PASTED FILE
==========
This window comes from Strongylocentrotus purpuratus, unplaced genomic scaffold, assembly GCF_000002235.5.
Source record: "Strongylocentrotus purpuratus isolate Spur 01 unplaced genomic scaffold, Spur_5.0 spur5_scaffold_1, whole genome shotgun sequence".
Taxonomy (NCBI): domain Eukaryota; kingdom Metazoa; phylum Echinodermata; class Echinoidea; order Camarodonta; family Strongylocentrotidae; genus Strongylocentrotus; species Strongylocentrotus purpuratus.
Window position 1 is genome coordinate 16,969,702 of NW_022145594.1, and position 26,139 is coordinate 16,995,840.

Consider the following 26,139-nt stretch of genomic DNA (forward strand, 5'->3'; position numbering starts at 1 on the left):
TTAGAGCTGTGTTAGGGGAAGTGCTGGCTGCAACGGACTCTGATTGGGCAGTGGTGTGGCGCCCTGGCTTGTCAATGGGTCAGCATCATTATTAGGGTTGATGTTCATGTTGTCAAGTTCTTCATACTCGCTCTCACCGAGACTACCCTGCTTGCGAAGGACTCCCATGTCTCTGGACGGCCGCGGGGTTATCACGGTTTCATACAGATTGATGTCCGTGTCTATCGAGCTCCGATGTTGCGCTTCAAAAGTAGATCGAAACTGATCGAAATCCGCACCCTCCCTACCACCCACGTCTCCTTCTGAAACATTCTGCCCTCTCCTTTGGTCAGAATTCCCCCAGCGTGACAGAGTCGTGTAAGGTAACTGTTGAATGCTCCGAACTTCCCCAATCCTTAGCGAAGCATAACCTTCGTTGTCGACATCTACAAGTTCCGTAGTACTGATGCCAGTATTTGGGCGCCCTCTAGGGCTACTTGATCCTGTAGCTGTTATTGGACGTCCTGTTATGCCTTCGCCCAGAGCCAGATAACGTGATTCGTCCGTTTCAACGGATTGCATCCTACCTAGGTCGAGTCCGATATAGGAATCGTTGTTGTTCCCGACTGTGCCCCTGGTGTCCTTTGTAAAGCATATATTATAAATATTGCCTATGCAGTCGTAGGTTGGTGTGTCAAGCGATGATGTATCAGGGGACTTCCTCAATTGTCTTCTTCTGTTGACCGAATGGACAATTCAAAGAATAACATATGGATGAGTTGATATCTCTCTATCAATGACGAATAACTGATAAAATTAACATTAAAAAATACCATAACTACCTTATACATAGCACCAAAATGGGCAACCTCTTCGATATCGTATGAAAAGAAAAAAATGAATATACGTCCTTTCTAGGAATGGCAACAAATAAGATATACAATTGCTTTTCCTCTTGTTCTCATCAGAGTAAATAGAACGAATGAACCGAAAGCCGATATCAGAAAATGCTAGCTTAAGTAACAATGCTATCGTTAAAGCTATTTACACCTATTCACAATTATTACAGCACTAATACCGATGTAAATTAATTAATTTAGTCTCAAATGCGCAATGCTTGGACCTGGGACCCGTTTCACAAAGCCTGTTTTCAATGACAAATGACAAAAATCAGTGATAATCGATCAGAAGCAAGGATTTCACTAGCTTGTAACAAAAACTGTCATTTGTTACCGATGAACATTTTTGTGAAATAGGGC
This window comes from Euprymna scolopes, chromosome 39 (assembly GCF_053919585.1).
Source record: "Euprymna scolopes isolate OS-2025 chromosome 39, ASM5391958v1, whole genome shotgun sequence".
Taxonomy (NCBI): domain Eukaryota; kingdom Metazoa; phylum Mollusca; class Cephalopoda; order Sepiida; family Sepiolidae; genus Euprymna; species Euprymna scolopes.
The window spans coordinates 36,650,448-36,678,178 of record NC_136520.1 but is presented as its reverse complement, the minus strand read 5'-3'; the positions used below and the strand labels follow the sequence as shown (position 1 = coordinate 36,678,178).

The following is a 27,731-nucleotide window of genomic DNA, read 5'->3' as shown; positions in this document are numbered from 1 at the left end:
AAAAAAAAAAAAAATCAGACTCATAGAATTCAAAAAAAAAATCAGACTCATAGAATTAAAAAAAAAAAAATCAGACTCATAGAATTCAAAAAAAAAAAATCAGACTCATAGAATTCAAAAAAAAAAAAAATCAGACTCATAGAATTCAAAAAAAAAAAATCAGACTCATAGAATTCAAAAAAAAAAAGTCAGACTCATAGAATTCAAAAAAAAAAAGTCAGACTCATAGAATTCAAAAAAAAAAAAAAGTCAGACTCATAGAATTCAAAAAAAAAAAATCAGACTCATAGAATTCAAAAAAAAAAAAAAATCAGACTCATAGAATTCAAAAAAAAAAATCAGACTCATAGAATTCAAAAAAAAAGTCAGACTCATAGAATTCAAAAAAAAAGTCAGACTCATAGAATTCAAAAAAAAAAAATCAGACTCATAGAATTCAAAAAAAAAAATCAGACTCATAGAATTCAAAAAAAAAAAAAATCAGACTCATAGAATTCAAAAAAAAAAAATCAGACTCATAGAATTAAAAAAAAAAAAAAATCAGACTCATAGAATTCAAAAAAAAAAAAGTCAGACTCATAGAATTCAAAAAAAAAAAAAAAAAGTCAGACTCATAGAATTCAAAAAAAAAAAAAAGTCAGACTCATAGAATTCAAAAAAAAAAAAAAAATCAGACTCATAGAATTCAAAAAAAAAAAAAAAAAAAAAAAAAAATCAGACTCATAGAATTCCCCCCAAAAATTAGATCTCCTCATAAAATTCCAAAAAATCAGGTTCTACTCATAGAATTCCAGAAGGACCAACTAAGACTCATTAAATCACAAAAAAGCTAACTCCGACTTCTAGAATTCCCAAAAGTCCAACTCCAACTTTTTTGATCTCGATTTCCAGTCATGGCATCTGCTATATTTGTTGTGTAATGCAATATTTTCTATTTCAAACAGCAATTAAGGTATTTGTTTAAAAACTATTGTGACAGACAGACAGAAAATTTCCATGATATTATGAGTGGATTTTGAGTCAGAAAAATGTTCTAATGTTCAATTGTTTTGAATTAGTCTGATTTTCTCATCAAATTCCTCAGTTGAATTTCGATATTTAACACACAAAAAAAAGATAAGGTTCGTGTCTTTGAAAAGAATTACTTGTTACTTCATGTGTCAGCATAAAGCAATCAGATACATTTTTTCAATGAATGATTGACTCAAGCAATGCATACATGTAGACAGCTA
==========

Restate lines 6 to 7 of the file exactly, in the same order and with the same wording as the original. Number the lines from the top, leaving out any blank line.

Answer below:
TTAGAGCTGTGTTAGGGGAAGTGCTGGCTGCAACGGACTCTGATTGGGCAGTGGTGTGGCGCCCTGGCTTGTCAATGGGTCAGCATCATTATTAGGGTTGATGTTCATGTTGTCAAGTTCTTCATACTCGCTCTCACCGAGACTACCCTGCTTGCGAAGGACTCCCATGTCTCTGGACGGCCGCGGGGTTATCACGGTTTCATACAGATTGATGTCCGTGTCTATCGAGCTCCGATGTTGCGCTTCAAAAGTAGATCGAAACTGATCGAAATCCGCACCCTCCCTACCACCCACGTCTCCTTCTGAAACATTCTGCCCTCTCCTTTGGTCAGAATTCCCCCAGCGTGACAGAGTCGTGTAAGGTAACTGTTGAATGCTCCGAACTTCCCCAATCCTTAGCGAAGCATAACCTTCGTTGTCGACATCTACAAGTTCCGTAGTACTGATGCCAGTATTTGGGCGCCCTCTAGGGCTACTTGATCCTGTAGCTGTTATTGGACGTCCTGTTATGCCTTCGCCCAGAGCCAGATAACGTGATTCGTCCGTTTCAACGGATTGCATCCTACCTAGGTCGAGTCCGATATAGGAATCGTTGTTGTTCCCGACTGTGCCCCTGGTGTCCTTTGTAAAGCATATATTATAAATATTGCCTATGCAGTCGTAGGTTGGTGTGTCAAGCGATGATGTATCAGGGGACTTCCTCAATTGTCTTCTTCTGTTGACCGAATGGACAATTCAAAGAATAACATATGGATGAGTTGATATCTCTCTATCAATGACGAATAACTGATAAAATTAACATTAAAAAATACCATAACTACCTTATACATAGCACCAAAATGGGCAACCTCTTCGATATCGTATGAAAAGAAAAAAATGAATATACGTCCTTTCTAGGAATGGCAACAAATAAGATATACAATTGCTTTTCCTCTTGTTCTCATCAGAGTAAATAGAACGAATGAACCGAAAGCCGATATCAGAAAATGCTAGCTTAAGTAACAATGCTATCGTTAAAGCTATTTACACCTATTCACAATTATTACAGCACTAATACCGATGTAAATTAATTAATTTAGTCTCAAATGCGCAATGCTTGGACCTGGGACCCGTTTCACAAAGCCTGTTTTCAATGACAAATGACAAAAATCAGTGATAATCGATCAGAAGCAAGGATTTCACTAGCTTGTAACAAAAACTGTCATTTGTTACCGATGAACATTTTTGTGAAATAGGGC
This window comes from Euprymna scolopes, chromosome 39 (assembly GCF_053919585.1).